BIRMINGHAM (Reuters) – Democrat Doug Jones won a bitter fight for a US Senate seat in deeply conservative Alabama yesterday, dealing a political blow to President Donald Trump in a race defined by sexual misconduct accusations against Republican candidate Roy Moore.
The upset makes Mr Jones the first Democrat elected to the US Senate from Alabama in a quarter-century and will trim the Republicans’ already narrow Senate majority to 51-49, opening the door for Democrats to possibly retake the chamber in next year’s congressional elections.
Mr Jones, who cast himself on the campaign trail as the candidate who could reach across the aisle and get things done in Washington, is expected to take office early in January, after the results are certified.
His election was not expected to affect pending votes in Congress on funding the government or overhauling the US tax code, as Republican congressional leaders have vowed action on those bills before Christmas.
With 99 percent of the vote counted, Mr Jones led by 1.5 percentage points over Mr Moore, who refused to concede.
Alabama Secretary of State John Merrill said it was “highly unlikely” the outcome would change. “The people of Alabama have spoken,” he told CNN.
The ugly campaign drew national attention and split the Republican Party following accusations by several women that Mr Moore sexually assaulted or pursued them when they were teens and he was in his 30s.
Mr Moore, 70, a Christian conservative twice removed from the state Supreme Court in Alabama for ignoring federal law, denied the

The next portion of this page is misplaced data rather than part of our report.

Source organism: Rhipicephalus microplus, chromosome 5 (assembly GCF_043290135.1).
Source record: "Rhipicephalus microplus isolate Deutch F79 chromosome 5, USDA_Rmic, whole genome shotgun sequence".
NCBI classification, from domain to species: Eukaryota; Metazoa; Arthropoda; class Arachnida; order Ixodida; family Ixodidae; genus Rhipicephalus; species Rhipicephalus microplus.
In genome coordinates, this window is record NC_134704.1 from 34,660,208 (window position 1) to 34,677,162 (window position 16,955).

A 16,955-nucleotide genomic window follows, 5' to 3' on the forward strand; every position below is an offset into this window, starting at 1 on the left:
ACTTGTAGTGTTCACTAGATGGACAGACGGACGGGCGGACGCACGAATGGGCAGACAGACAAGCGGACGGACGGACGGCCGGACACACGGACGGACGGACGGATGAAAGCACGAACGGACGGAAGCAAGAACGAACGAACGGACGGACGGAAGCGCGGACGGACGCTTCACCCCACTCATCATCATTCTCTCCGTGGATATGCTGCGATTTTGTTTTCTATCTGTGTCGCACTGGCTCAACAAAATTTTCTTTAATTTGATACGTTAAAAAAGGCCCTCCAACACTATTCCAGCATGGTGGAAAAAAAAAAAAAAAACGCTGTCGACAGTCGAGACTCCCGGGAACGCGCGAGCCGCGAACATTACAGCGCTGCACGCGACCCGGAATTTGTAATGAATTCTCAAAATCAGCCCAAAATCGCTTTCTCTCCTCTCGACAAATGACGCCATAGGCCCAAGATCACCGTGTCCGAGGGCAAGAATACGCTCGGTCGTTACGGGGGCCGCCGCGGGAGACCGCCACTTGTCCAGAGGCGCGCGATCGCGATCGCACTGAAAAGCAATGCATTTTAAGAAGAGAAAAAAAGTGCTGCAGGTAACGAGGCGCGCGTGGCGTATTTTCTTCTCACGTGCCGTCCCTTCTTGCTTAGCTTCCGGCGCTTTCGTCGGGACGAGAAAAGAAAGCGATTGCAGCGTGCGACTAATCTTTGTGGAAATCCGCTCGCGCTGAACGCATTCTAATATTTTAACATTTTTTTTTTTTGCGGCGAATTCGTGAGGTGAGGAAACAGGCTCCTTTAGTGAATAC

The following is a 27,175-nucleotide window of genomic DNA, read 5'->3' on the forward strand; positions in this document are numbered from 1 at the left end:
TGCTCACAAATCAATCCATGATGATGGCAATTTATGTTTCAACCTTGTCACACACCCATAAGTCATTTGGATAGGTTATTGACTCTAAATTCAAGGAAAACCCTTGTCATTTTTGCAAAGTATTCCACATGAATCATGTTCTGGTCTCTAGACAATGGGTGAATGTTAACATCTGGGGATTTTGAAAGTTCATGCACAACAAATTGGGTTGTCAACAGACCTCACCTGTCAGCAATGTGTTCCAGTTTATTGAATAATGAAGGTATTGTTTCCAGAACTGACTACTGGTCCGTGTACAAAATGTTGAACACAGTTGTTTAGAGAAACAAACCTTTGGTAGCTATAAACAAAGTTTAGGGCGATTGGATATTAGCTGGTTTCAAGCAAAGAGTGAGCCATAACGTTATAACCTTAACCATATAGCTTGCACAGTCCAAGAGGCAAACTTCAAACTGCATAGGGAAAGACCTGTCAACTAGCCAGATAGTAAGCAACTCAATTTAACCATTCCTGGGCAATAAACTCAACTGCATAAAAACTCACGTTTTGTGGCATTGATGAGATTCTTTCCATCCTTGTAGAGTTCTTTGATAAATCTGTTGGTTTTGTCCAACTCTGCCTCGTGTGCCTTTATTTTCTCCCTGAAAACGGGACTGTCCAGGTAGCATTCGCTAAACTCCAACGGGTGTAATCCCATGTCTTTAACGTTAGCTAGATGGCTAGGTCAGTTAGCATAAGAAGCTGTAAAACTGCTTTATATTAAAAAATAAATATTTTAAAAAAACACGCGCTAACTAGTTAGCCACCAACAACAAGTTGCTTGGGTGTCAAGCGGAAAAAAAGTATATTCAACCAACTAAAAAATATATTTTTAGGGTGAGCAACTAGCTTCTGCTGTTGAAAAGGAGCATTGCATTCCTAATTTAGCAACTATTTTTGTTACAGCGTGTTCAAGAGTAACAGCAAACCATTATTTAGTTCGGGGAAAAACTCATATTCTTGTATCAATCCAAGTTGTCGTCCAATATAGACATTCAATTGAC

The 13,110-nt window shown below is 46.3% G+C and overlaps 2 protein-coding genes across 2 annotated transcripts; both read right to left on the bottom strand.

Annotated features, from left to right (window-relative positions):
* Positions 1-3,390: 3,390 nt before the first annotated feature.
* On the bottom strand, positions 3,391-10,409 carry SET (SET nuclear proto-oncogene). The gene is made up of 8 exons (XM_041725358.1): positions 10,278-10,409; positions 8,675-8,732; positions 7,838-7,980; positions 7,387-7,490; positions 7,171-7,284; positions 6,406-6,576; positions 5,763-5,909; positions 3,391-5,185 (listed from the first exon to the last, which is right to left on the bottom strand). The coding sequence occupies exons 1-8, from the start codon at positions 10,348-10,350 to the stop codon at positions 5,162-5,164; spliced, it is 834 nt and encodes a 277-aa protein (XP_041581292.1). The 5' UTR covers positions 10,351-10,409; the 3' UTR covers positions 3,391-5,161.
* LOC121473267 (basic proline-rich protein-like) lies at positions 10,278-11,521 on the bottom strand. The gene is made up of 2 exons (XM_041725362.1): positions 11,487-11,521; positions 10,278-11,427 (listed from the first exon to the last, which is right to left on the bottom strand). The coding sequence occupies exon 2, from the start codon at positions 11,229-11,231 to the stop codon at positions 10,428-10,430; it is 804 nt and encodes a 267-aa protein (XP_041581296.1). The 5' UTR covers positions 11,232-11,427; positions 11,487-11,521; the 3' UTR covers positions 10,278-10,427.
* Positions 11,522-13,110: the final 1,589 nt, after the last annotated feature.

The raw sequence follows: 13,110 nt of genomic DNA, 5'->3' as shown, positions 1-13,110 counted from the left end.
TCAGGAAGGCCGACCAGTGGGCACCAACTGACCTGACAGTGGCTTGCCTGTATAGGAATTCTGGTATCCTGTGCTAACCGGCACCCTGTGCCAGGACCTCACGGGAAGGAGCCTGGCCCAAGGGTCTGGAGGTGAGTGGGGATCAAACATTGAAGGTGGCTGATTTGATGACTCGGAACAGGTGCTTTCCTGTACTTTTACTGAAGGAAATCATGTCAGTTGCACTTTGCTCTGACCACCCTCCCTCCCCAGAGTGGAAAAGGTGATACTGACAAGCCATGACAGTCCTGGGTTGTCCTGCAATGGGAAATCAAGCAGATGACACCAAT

allegations and said he did not know any of the women involved.
Mr Jones, 63, a former federal prosecutor, portrayed the campaign as a referendum on decency and promised the state’s voters he would not embarrass them in Washington.
“I have always believed that the people of Alabama have more in common than divides us,” Mr Jones told supporters at his victory party.
Mr Trump, who congratulated Mr Jones in a tweet late Tuesday night, yesterday tried to cast the win in a different light. The president had joined establishment Republicans in the primary by backing Luther Strange, who filled the seat when Jeff Sessions left to serve as Mr Trump’s attorney general. After Mr Moore won the Republican nomination, Mr Trump endorsed Moore.
“The reason I originally endorsed Luther Strange (and his numbers went up mightily), is that I said Roy Moore will not be able to win the General Election. I was right! Roy worked hard but the deck was stacked against him!” Mr Trump said on Twitter.
Network exit polls showed Mr Trump was not a factor in the decision for about half of Alabama voters.
“It had zero to do with Donald Trump,” Republican US Rep Bradley Byrne of Alabama told MSNBC yesterday. The race was “a purely weird, unique election” not a harbinger of the 2018 midterm elections.
But US Senator Chris Van Hollen, who heads the Democratic Senatorial Campaign Committee, called the victory “a political earthquake”.
“You see voters who are fed up, and they want to send the message that they don’t like Trumpism,” Mr Van Hollen said on MSNBC. “This was a big rejection of the ugly, divisive politics that Donald Trump has brought to the country.”
As a US attorney Mr Jones helped win the convictions in 2001 and 2002 of members of the Ku Klux Klan for the 1963 bombing of a Birmingham church that killed four little girls.
The sexual misconduct allegations against Mr Moore came at a time when many powerful men, including Mr Trump, have faced similar